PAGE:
Julie Cooley, the vice president of marketing and corporate communications for IMMI, said there is no current foam supply issue affecting the SafeGuard line of school bus seats.
“Obviously, the supply chain issue is something we’re managing day by day,” Cooley explained. “In the coming weeks and months, this could change, although we hope it doesn’t. But right now, we thankfully do not have a shortage. There is a supply chain storm on the radar in other areas across the industry, such as steel, wood, and plastic resin. We’ll see where it lands over the next few months.”
Mario DiFoggio, manager of the Center for Education and Marketing for Thomas Built Buses, said Thomas is also monitoring the situation closely.
“Like nearly every industry at the moment, we continue to navigate the effects of pandemic-induced supply chain constraints, but our suppliers and factory continue to manufacture buses for our valued customers,” DiFoggio said. “We have been and will continue to communicate frequently and transparently with both our dealers and our customers to ensure they have the latest information regarding their order deliveries.”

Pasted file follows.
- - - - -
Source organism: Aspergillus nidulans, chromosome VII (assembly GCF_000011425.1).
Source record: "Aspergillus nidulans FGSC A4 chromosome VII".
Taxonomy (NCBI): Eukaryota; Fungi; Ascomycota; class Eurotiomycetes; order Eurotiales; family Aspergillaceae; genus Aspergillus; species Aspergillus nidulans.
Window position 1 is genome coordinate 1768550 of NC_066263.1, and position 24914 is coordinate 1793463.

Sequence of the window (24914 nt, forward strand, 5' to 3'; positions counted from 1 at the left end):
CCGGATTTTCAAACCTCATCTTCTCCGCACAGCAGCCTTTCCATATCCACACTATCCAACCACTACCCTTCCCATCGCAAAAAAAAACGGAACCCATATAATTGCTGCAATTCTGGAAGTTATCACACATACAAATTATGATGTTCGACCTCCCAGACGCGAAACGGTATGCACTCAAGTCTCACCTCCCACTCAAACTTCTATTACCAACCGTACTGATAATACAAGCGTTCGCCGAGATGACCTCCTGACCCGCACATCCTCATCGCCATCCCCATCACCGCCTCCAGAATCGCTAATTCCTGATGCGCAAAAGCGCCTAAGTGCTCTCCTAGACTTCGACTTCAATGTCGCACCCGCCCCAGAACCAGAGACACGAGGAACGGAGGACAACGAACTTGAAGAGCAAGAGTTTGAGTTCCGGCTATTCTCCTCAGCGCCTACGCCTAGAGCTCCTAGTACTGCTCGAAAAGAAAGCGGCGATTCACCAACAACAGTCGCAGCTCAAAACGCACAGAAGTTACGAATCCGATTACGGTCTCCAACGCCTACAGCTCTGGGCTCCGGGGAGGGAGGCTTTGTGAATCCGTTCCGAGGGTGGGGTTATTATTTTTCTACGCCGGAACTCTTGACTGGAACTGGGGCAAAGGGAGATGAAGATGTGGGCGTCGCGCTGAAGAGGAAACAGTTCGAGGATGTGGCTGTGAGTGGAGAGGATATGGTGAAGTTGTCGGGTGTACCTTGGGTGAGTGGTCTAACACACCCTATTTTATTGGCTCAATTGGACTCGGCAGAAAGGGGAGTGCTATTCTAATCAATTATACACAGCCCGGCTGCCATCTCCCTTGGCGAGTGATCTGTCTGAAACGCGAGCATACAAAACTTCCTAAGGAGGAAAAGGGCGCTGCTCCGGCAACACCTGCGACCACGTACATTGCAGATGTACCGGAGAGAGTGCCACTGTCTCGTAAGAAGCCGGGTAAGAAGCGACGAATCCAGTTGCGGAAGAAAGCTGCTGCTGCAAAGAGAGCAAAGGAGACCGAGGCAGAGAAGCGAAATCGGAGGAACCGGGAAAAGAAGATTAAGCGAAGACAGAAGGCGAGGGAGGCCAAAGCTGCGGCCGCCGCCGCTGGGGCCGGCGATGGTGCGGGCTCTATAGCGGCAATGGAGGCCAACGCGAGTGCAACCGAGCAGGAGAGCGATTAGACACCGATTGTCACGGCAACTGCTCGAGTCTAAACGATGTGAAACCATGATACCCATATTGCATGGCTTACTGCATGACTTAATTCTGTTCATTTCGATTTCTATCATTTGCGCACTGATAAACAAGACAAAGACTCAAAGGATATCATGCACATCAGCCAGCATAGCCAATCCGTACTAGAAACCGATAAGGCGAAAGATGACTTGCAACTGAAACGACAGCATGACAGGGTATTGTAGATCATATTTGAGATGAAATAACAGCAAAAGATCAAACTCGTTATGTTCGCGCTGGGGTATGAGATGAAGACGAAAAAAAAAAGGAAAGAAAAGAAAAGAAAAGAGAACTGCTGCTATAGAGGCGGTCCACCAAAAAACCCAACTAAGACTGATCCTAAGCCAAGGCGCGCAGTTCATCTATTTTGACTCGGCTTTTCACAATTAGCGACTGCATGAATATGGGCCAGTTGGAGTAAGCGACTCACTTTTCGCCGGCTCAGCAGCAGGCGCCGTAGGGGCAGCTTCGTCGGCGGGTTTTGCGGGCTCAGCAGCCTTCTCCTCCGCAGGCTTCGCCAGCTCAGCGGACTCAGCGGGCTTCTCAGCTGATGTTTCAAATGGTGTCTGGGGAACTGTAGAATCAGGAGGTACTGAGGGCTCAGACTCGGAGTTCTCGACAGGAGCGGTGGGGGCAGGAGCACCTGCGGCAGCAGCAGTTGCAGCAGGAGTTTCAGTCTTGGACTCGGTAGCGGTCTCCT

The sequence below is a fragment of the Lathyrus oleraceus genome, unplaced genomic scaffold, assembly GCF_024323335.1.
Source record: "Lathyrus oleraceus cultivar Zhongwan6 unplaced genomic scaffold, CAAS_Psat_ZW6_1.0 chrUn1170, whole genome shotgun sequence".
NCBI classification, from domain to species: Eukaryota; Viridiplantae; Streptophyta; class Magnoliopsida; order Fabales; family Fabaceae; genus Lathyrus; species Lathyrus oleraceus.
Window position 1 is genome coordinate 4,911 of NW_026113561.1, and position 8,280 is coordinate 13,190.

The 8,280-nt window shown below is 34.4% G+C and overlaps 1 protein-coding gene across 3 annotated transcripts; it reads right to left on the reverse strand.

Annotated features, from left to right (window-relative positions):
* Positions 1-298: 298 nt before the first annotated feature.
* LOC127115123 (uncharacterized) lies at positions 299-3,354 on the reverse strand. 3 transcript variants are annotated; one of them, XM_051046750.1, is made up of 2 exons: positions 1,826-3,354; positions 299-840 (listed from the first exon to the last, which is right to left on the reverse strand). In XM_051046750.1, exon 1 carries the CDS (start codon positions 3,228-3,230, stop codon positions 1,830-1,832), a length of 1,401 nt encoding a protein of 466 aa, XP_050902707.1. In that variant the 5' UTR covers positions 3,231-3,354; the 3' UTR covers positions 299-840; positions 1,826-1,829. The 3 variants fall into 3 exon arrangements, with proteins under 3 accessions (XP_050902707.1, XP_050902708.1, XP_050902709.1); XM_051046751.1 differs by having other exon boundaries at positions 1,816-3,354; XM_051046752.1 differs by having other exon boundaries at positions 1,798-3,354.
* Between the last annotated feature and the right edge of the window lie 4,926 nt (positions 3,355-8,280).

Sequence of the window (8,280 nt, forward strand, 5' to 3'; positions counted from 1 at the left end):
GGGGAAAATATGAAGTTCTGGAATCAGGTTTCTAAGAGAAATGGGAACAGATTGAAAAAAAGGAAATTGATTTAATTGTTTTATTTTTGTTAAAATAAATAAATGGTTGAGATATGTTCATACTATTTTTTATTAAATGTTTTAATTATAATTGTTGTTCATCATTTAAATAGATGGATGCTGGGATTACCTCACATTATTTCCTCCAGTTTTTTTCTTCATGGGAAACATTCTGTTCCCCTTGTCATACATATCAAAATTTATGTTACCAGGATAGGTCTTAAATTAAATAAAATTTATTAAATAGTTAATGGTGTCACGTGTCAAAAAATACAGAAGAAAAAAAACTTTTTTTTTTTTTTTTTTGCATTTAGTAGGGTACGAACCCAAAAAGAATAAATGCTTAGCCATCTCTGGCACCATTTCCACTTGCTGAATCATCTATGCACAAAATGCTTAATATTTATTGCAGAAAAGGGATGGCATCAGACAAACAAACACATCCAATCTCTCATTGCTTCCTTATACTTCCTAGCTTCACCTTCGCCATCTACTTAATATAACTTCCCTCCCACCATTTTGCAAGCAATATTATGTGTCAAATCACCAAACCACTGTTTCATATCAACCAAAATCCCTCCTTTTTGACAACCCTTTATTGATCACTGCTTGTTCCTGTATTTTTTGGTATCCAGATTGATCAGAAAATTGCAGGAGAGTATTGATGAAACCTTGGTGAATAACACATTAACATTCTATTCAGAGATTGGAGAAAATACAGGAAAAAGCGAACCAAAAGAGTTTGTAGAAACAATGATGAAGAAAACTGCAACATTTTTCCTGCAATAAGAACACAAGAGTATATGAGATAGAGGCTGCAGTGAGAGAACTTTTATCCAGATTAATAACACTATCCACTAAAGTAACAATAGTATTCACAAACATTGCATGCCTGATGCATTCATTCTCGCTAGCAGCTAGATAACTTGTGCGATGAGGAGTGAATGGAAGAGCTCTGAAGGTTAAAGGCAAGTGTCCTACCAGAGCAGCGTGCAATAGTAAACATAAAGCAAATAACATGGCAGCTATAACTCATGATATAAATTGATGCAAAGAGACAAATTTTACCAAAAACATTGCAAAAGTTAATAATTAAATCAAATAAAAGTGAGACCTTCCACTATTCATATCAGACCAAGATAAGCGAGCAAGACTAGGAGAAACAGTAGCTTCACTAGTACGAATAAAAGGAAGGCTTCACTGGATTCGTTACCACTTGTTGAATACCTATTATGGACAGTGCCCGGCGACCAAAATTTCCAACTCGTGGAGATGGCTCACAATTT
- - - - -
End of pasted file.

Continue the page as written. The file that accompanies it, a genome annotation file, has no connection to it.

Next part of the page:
Ligouri added that Daimler Trucks, the parent company of Thomas Built Buses, will do the same.
Cohen was more urgent in his assessment but no less hopeful. He said the market must catch up with demand, adding that the price of steel, which is triple what it was in 2019, will level off.
“The bus business itself has been down and recovery is just starting,” Cohen said. “I would say that given the current dysfunction in the automotive-related supply chain, it’s going to be a difficult summer and third quarter; however, I am extremely optimistic about the future, the demand for product and the ability to satisfy the demand for product after we get through these challenges.”